The Maher Cup’s re-emergence in 2021, albeit as brief as it was with only two games played between Tumut and Gundagai, was easily the highlight of the Group 9 season.
Unfortunately, the Group 9 competition came to an early end due to the Covid-19 pandemic, and with Tumut winning then retaining the Maher Cup, following back-to-back wins over Gundagai, it means the Blues won the only significant silverware that was available to be won in the Riverina competition this year.
Both Tumut and Gundagai were both celebrating their 100 years of existence this season and the Blues and Tigers bought into what the Maher Cup once meant to towns, clubs and supporters, during what one can only imagine was an emphatic 50-year period for Riverina rugby league between 1921, until the Maher Cup was last played for in 1971.
Supporters and rugby league fans from far and wide joined in the excitement, and watched on as two teams battled like gladiators on the paddock for the right to call the ‘Old Tin Pot’ their own.
Now, it seems as though Tumut will forever hold the Maher Cup, with a chance for the time-honoured trophy to be played for on a regular basis, as part of the Group 9 competition, declined by the Tumut Blues Rugby League Old Boys and Supporters Club.
As a result, Group 9 will introduce their own Challenge Cup as part of the 2022 competition and beyond, after the competition organisers approached the Old Boys regarding the possibility of the Maher Cup being played for, before the offer was eventually turned down.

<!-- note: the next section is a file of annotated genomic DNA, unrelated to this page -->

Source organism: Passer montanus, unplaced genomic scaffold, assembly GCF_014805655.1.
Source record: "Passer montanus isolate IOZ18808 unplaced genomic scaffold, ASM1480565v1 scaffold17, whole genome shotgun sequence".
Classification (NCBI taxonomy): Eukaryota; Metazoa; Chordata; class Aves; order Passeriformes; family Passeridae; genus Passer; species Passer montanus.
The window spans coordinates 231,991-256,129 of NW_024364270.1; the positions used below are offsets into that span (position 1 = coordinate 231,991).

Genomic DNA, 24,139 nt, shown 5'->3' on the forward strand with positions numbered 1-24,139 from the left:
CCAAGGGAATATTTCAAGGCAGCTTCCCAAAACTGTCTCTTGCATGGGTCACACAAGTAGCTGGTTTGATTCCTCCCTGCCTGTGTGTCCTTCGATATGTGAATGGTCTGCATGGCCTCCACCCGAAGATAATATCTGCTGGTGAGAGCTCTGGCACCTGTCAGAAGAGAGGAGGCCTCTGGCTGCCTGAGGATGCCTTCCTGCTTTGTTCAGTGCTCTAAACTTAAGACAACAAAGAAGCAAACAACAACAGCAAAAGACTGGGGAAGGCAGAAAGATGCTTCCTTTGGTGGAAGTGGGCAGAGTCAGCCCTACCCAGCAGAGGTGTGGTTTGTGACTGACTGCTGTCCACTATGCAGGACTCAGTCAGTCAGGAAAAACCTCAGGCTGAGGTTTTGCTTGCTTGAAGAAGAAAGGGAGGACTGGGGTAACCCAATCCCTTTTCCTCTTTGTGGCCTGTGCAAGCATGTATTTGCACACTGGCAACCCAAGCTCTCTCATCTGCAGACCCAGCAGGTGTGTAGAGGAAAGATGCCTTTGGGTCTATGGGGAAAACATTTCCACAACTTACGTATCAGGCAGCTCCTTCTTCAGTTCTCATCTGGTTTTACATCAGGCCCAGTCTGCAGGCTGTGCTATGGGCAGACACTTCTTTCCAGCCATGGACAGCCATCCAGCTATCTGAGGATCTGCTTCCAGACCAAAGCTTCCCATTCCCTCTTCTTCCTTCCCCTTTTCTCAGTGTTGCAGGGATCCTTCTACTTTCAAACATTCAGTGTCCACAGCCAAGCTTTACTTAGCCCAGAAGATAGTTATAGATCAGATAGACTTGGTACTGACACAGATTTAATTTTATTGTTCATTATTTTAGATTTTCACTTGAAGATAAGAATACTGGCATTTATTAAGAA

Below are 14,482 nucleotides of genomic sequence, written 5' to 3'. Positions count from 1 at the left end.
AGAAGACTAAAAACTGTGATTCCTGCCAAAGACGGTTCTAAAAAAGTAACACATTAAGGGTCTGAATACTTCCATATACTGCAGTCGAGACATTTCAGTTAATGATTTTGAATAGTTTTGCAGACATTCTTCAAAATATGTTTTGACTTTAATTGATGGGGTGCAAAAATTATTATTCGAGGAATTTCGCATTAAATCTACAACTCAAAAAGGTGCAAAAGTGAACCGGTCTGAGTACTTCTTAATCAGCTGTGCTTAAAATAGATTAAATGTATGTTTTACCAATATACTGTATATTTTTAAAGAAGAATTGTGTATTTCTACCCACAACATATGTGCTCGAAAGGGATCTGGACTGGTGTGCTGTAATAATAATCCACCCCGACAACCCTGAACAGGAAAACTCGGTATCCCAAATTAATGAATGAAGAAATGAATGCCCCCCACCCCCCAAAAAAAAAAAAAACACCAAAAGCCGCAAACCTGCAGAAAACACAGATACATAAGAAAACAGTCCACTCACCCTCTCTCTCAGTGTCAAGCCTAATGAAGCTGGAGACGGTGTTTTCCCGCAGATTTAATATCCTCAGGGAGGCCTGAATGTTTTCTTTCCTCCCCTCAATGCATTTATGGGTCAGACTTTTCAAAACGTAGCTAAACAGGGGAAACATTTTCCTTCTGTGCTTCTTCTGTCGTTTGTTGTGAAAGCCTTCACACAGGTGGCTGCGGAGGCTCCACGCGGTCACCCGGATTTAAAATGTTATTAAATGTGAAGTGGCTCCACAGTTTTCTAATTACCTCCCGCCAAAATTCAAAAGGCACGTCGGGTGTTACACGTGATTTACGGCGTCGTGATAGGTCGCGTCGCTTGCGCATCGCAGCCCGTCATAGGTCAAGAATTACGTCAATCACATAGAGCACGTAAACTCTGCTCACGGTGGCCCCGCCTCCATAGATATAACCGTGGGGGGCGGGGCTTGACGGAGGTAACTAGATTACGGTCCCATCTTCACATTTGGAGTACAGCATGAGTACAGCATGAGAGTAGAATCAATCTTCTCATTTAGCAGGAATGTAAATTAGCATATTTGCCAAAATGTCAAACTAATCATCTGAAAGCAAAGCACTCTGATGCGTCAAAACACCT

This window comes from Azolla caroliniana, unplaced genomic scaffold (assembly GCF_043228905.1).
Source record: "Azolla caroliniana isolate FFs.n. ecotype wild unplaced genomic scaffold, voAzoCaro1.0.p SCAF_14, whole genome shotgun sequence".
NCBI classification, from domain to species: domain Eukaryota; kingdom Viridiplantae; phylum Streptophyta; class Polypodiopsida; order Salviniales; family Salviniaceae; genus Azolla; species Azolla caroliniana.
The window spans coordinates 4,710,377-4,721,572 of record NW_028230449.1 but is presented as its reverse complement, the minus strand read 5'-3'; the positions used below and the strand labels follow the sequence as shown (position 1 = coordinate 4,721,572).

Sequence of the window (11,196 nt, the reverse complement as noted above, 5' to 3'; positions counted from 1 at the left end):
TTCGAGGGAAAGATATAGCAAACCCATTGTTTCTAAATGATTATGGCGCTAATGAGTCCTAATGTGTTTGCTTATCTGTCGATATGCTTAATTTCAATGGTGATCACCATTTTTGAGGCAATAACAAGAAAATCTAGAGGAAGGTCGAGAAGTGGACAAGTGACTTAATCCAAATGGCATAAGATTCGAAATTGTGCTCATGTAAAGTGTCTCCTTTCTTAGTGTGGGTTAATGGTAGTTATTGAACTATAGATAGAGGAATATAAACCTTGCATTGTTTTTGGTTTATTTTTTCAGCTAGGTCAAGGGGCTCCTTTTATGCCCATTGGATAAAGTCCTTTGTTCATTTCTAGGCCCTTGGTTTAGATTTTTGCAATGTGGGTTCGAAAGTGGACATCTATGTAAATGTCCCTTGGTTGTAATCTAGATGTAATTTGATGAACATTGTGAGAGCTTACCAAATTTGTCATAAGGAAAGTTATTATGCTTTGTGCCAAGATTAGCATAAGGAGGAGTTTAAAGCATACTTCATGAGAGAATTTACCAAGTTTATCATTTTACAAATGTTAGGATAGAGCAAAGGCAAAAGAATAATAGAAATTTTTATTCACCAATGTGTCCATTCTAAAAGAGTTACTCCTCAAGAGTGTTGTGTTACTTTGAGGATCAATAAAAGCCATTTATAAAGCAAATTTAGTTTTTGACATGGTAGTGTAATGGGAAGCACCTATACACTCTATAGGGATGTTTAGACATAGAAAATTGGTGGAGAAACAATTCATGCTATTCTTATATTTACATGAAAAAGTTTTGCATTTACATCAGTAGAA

In a letter to the Group 9 board, the Old Boys and their committee supported the Challenge Cup concept, but did not support the notion that teams would play for the Maher Cup.
“The concept put forward by the (Group 9) board to introduce a “Challenge Trophy” to the Group 9 competition, where it is optional for clubs to challenge, we feel has merit,” the letter stated.
“However, in the same breath we are of the opinion the Maher Cup enjoyed fifty years of clubs from as far afield as Cowra to Wamoon challenging on a Saturday and lining up again in their respective competitions on a Sunday.
“Ultimately the concept took its toll, with lifestyles changing, the advent of the Murrumbidgee Rugby League, all bought about by economics and administrators realising the survival of Rugby League in Southern New South Wales revolved around the importance of a strong competition.
“The passion the Cup instilled in the players and the community was also dying and we feel is not evident today to warrant the return of the beloved trophy to Group 9, hence the introduction of a “new” format if the Clubs feel it will prosper our game.”
The Old Boys were hopeful that the new Challenge Cup concept would be a success within the Riverina rugby league community.
“We would be fully supportive of the Group introducing a “Rugby League Challenge Trophy” with a completely new concept and a name, which is synonymous with the current Group 9 and the Riverina (e.g., only. The Arthur Summons Challenge Trophy or ask for nominations from supporters),” the letter stated.
With the new Challenge Cup system set to kick off in 2022, the Temora Dragons will be the inaugural holders, and only time will tell how successful the competition proves to be for a new generation of Group 9 rugby league clubs, teams, players and supporters.